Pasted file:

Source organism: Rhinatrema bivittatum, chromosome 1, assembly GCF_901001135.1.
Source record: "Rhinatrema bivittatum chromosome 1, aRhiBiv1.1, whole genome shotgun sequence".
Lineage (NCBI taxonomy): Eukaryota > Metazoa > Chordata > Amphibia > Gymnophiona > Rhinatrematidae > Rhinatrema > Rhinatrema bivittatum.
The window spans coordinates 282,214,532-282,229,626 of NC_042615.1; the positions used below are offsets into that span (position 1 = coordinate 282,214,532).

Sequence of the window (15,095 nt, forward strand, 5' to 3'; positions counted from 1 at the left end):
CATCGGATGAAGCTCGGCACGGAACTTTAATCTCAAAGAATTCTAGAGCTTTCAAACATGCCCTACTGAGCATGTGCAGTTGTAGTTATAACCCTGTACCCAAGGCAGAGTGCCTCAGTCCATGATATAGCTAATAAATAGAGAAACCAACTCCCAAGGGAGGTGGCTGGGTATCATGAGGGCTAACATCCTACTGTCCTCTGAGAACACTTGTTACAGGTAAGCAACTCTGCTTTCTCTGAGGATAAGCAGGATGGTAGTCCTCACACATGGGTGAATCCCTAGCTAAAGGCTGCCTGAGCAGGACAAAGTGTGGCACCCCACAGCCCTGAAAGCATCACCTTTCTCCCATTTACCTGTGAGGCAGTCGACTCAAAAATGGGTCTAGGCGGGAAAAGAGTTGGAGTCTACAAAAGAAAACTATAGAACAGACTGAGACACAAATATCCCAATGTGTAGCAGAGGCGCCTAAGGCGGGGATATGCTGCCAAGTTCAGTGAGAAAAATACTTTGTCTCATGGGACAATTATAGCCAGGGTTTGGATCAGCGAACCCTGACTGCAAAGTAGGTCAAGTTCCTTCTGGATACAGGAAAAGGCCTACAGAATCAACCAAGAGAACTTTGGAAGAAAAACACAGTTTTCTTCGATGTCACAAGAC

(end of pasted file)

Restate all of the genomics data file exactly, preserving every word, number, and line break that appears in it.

Source organism: Rhinatrema bivittatum, chromosome 1, assembly GCF_901001135.1.
Source record: "Rhinatrema bivittatum chromosome 1, aRhiBiv1.1, whole genome shotgun sequence".
Lineage (NCBI taxonomy): Eukaryota > Metazoa > Chordata > Amphibia > Gymnophiona > Rhinatrematidae > Rhinatrema > Rhinatrema bivittatum.
The window spans coordinates 282,214,532-282,229,626 of NC_042615.1; the positions used below are offsets into that span (position 1 = coordinate 282,214,532).

Sequence of the window (15,095 nt, forward strand, 5' to 3'; positions counted from 1 at the left end):
CATCGGATGAAGCTCGGCACGGAACTTTAATCTCAAAGAATTCTAGAGCTTTCAAACATGCCCTACTGAGCATGTGCAGTTGTAGTTATAACCCTGTACCCAAGGCAGAGTGCCTCAGTCCATGATATAGCTAATAAATAGAGAAACCAACTCCCAAGGGAGGTGGCTGGGTATCATGAGGGCTAACATCCTACTGTCCTCTGAGAACACTTGTTACAGGTAAGCAACTCTGCTTTCTCTGAGGATAAGCAGGATGGTAGTCCTCACACATGGGTGAATCCCTAGCTAAAGGCTGCCTGAGCAGGACAAAGTGTGGCACCCCACAGCCCTGAAAGCATCACCTTTCTCCCATTTACCTGTGAGGCAGTCGACTCAAAAATGGGTCTAGGCGGGAAAAGAGTTGGAGTCTACAAAAGAAAACTATAGAACAGACTGAGACACAAATATCCCAATGTGTAGCAGAGGCGCCTAAGGCGGGGATATGCTGCCAAGTTCAGTGAGAAAAATACTTTGTCTCATGGGACAATTATAGCCAGGGTTTGGATCAGCGAACCCTGACTGCAAAGTAGGTCAAGTTCCTTCTGGATACAGGAAAAGGCCTACAGAATCAACCAAGAGAACTTTGGAAGAAAAACACAGTTTTCTTCGATGTCACAAGAC